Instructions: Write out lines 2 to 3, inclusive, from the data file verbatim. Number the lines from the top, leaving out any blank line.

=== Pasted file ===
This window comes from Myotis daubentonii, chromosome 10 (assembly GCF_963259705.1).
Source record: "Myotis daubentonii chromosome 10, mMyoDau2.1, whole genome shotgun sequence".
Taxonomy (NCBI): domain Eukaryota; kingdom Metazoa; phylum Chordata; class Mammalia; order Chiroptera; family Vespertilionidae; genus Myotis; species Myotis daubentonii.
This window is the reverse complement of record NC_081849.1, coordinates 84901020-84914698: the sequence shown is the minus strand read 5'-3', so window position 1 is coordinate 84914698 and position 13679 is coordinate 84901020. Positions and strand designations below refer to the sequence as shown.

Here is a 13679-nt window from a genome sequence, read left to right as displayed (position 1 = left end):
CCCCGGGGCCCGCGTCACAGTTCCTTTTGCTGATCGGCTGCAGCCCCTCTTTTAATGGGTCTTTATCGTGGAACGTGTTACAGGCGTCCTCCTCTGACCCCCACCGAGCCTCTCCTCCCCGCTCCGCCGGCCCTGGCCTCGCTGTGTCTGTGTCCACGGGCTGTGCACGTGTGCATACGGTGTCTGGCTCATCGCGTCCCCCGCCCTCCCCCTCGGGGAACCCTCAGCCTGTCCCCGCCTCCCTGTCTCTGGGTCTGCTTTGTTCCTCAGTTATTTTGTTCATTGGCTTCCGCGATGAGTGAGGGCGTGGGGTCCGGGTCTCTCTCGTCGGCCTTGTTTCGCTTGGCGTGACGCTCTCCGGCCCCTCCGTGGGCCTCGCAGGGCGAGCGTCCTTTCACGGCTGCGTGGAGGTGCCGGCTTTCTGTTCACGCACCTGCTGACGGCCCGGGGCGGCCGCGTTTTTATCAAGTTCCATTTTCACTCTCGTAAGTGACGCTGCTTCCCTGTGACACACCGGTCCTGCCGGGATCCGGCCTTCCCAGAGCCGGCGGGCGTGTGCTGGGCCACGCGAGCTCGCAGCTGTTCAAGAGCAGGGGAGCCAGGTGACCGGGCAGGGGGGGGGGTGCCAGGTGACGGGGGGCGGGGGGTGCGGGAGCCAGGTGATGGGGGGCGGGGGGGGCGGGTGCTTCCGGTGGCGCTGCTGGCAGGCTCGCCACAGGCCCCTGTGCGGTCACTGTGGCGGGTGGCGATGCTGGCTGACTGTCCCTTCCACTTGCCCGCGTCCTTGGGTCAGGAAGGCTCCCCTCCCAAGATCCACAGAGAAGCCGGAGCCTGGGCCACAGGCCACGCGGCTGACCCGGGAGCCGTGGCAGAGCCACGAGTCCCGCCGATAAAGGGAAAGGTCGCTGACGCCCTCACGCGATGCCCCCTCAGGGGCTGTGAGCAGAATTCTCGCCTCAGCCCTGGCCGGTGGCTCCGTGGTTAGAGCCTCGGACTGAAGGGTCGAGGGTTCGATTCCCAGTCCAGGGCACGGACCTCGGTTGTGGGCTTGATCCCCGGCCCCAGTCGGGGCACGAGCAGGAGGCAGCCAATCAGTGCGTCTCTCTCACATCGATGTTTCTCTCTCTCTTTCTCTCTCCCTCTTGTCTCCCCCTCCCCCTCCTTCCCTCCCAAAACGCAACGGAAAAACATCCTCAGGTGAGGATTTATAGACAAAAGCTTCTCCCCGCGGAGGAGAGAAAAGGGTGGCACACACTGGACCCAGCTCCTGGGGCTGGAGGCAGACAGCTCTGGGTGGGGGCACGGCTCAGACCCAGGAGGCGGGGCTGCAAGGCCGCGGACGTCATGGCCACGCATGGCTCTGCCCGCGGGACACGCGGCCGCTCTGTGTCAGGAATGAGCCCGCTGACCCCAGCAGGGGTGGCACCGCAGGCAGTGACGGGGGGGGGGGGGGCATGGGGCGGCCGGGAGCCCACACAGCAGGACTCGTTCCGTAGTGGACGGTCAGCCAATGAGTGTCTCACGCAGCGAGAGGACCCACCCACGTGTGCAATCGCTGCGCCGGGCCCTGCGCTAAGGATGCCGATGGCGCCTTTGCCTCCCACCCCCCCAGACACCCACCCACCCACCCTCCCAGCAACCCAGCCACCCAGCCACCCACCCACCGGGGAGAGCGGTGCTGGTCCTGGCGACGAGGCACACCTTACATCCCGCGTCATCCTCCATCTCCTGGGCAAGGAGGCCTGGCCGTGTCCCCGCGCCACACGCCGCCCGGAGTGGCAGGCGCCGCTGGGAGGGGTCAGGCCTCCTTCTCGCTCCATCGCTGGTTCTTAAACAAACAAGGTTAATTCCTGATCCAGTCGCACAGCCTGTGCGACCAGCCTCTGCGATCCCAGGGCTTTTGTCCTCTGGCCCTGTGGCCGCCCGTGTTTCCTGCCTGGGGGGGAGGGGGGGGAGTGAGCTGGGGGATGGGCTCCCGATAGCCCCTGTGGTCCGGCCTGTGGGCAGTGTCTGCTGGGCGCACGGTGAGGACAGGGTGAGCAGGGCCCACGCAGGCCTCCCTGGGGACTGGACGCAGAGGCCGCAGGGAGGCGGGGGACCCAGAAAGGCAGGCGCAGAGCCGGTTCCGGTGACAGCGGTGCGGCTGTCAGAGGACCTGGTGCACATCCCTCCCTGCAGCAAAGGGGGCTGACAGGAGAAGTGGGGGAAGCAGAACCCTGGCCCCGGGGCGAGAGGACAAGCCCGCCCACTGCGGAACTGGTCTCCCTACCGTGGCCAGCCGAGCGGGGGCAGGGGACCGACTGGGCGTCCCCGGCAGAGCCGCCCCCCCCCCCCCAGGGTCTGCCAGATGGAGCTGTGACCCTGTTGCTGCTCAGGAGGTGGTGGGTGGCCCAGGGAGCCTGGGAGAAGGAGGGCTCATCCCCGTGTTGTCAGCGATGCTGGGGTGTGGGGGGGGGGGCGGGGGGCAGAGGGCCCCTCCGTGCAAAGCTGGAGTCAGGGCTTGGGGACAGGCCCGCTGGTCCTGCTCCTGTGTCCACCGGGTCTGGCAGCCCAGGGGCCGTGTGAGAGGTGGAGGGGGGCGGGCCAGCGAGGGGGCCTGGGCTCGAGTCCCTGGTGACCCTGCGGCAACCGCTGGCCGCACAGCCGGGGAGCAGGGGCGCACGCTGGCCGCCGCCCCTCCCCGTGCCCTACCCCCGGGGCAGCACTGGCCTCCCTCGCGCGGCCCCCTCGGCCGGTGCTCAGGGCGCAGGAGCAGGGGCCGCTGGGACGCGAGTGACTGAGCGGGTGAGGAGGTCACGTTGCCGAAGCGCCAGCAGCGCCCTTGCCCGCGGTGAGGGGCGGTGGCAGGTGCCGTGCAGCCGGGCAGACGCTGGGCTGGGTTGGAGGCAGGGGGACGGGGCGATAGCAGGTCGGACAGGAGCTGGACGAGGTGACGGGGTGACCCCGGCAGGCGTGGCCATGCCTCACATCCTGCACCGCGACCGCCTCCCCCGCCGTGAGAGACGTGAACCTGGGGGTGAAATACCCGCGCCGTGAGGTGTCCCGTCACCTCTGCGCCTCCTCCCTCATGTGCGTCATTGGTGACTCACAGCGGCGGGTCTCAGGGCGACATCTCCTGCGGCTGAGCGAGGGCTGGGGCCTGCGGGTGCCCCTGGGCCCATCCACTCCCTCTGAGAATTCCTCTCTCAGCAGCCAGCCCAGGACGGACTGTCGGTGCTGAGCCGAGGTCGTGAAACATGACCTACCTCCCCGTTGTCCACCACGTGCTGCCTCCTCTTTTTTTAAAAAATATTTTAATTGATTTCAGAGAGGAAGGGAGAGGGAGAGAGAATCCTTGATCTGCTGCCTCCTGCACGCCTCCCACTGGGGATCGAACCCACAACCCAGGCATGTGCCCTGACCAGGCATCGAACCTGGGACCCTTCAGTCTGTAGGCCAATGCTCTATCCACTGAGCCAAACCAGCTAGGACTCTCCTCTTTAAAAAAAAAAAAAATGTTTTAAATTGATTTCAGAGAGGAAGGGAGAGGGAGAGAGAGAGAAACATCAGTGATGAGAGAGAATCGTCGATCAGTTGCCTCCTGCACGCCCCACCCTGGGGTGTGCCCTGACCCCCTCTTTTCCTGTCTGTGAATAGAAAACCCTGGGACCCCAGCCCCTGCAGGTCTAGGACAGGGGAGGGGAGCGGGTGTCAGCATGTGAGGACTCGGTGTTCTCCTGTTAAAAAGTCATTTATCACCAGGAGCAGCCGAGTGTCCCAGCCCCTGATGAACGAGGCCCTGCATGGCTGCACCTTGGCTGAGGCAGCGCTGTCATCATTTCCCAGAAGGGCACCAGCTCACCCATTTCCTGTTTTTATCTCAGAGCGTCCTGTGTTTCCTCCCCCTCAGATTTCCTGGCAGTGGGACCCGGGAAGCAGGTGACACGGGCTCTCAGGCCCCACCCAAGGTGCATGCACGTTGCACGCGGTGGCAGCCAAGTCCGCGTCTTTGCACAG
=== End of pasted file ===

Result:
Source record: "Myotis daubentonii chromosome 10, mMyoDau2.1, whole genome shotgun sequence".
Taxonomy (NCBI): domain Eukaryota; kingdom Metazoa; phylum Chordata; class Mammalia; order Chiroptera; family Vespertilionidae; genus Myotis; species Myotis daubentonii.